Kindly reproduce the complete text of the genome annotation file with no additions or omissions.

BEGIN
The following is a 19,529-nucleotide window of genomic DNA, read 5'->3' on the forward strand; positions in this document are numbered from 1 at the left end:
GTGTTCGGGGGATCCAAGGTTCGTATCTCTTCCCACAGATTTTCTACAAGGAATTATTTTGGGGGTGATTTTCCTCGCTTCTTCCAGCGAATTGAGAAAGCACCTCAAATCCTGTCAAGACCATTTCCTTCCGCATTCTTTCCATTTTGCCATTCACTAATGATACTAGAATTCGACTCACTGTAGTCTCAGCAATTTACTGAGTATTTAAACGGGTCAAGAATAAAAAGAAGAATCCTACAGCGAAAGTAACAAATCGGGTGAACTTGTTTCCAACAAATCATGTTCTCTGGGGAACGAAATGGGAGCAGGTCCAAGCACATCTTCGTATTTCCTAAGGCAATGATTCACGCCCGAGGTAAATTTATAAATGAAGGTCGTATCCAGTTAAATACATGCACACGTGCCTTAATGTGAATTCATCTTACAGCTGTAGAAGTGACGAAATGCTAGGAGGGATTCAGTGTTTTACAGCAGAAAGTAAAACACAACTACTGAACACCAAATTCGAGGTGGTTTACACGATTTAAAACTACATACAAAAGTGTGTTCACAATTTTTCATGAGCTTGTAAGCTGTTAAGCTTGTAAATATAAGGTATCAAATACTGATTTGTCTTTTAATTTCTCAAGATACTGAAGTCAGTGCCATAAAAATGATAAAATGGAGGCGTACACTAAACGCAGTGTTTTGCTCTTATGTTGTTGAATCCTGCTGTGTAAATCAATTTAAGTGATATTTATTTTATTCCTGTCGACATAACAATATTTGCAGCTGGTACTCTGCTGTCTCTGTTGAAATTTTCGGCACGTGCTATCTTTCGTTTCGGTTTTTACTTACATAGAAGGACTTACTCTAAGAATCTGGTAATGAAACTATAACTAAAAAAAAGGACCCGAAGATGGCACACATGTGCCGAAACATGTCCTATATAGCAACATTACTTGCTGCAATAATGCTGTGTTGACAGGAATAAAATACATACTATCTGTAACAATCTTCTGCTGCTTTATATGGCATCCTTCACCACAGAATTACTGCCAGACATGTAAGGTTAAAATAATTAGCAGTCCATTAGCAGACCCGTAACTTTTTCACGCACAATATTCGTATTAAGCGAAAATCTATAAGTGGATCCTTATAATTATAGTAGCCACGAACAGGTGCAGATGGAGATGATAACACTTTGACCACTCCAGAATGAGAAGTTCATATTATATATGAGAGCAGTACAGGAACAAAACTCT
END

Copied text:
The following is a 19,529-nucleotide window of genomic DNA, read 5'->3' on the forward strand; positions in this document are numbered from 1 at the left end:
GTGTTCGGGGGATCCAAGGTTCGTATCTCTTCCCACAGATTTTCTACAAGGAATTATTTTGGGGGTGATTTTCCTCGCTTCTTCCAGCGAATTGAGAAAGCACCTCAAATCCTGTCAAGACCATTTCCTTCCGCATTCTTTCCATTTTGCCATTCACTAATGATACTAGAATTCGACTCACTGTAGTCTCAGCAATTTACTGAGTATTTAAACGGGTCAAGAATAAAAAGAAGAATCCTACAGCGAAAGTAACAAATCGGGTGAACTTGTTTCCAACAAATCATGTTCTCTGGGGAACGAAATGGGAGCAGGTCCAAGCACATCTTCGTATTTCCTAAGGCAATGATTCACGCCCGAGGTAAATTTATAAATGAAGGTCGTATCCAGTTAAATACATGCACACGTGCCTTAATGTGAATTCATCTTACAGCTGTAGAAGTGACGAAATGCTAGGAGGGATTCAGTGTTTTACAGCAGAAAGTAAAACACAACTACTGAACACCAAATTCGAGGTGGTTTACACGATTTAAAACTACATACAAAAGTGTGTTCACAATTTTTCATGAGCTTGTAAGCTGTTAAGCTTGTAAATATAAGGTATCAAATACTGATTTGTCTTTTAATTTCTCAAGATACTGAAGTCAGTGCCATAAAAATGATAAAATGGAGGCGTACACTAAACGCAGTGTTTTGCTCTTATGTTGTTGAATCCTGCTGTGTAAATCAATTTAAGTGATATTTATTTTATTCCTGTCGACATAACAATATTTGCAGCTGGTACTCTGCTGTCTCTGTTGAAATTTTCGGCACGTGCTATCTTTCGTTTCGGTTTTTACTTACATAGAAGGACTTACTCTAAGAATCTGGTAATGAAACTATAACTAAAAAAAAGGACCCGAAGATGGCACACATGTGCCGAAACATGTCCTATATAGCAACATTACTTGCTGCAATAATGCTGTGTTGACAGGAATAAAATACATACTATCTGTAACAATCTTCTGCTGCTTTATATGGCATCCTTCACCACAGAATTACTGCCAGACATGTAAGGTTAAAATAATTAGCAGTCCATTAGCAGACCCGTAACTTTTTCACGCACAATATTCGTATTAAGCGAAAATCTATAAGTGGATCCTTATAATTATAGTAGCCACGAACAGGTGCAGATGGAGATGATAACACTTTGACCACTCCAGAATGAGAAGTTCATATTATATATGAGAGCAGTACAGGAACAAAACTCT